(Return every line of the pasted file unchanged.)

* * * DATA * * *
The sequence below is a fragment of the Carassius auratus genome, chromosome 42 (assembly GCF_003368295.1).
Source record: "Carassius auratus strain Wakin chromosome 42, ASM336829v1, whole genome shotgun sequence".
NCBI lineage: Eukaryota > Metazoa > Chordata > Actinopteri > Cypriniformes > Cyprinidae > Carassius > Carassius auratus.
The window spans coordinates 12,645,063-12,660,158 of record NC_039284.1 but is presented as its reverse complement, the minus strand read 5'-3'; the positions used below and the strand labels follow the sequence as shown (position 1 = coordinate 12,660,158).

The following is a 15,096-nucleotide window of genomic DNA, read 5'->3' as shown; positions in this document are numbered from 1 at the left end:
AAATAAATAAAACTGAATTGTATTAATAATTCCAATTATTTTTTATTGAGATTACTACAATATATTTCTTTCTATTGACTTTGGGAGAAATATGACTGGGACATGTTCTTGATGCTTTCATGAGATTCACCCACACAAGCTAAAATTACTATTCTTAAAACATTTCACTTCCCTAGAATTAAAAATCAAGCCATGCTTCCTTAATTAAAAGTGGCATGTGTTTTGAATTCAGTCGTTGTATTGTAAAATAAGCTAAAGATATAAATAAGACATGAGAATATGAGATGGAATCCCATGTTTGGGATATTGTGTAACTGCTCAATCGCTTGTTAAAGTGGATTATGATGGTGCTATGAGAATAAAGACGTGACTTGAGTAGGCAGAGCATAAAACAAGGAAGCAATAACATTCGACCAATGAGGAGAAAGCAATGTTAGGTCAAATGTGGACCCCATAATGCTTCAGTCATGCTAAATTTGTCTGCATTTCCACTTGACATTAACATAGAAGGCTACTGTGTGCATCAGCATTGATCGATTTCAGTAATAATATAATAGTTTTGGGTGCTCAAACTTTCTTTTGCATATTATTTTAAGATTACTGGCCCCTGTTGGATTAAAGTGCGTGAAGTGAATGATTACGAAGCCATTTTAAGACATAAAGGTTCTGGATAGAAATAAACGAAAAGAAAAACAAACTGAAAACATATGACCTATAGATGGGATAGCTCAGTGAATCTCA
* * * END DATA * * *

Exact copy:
The sequence below is a fragment of the Carassius auratus genome, chromosome 42 (assembly GCF_003368295.1).
Source record: "Carassius auratus strain Wakin chromosome 42, ASM336829v1, whole genome shotgun sequence".
NCBI lineage: Eukaryota > Metazoa > Chordata > Actinopteri > Cypriniformes > Cyprinidae > Carassius > Carassius auratus.
The window spans coordinates 12,645,063-12,660,158 of record NC_039284.1 but is presented as its reverse complement, the minus strand read 5'-3'; the positions used below and the strand labels follow the sequence as shown (position 1 = coordinate 12,660,158).

The following is a 15,096-nucleotide window of genomic DNA, read 5'->3' as shown; positions in this document are numbered from 1 at the left end:
AAATAAATAAAACTGAATTGTATTAATAATTCCAATTATTTTTTATTGAGATTACTACAATATATTTCTTTCTATTGACTTTGGGAGAAATATGACTGGGACATGTTCTTGATGCTTTCATGAGATTCACCCACACAAGCTAAAATTACTATTCTTAAAACATTTCACTTCCCTAGAATTAAAAATCAAGCCATGCTTCCTTAATTAAAAGTGGCATGTGTTTTGAATTCAGTCGTTGTATTGTAAAATAAGCTAAAGATATAAATAAGACATGAGAATATGAGATGGAATCCCATGTTTGGGATATTGTGTAACTGCTCAATCGCTTGTTAAAGTGGATTATGATGGTGCTATGAGAATAAAGACGTGACTTGAGTAGGCAGAGCATAAAACAAGGAAGCAATAACATTCGACCAATGAGGAGAAAGCAATGTTAGGTCAAATGTGGACCCCATAATGCTTCAGTCATGCTAAATTTGTCTGCATTTCCACTTGACATTAACATAGAAGGCTACTGTGTGCATCAGCATTGATCGATTTCAGTAATAATATAATAGTTTTGGGTGCTCAAACTTTCTTTTGCATATTATTTTAAGATTACTGGCCCCTGTTGGATTAAAGTGCGTGAAGTGAATGATTACGAAGCCATTTTAAGACATAAAGGTTCTGGATAGAAATAAACGAAAAGAAAAACAAACTGAAAACATATGACCTATAGATGGGATAGCTCAGTGAATCTCA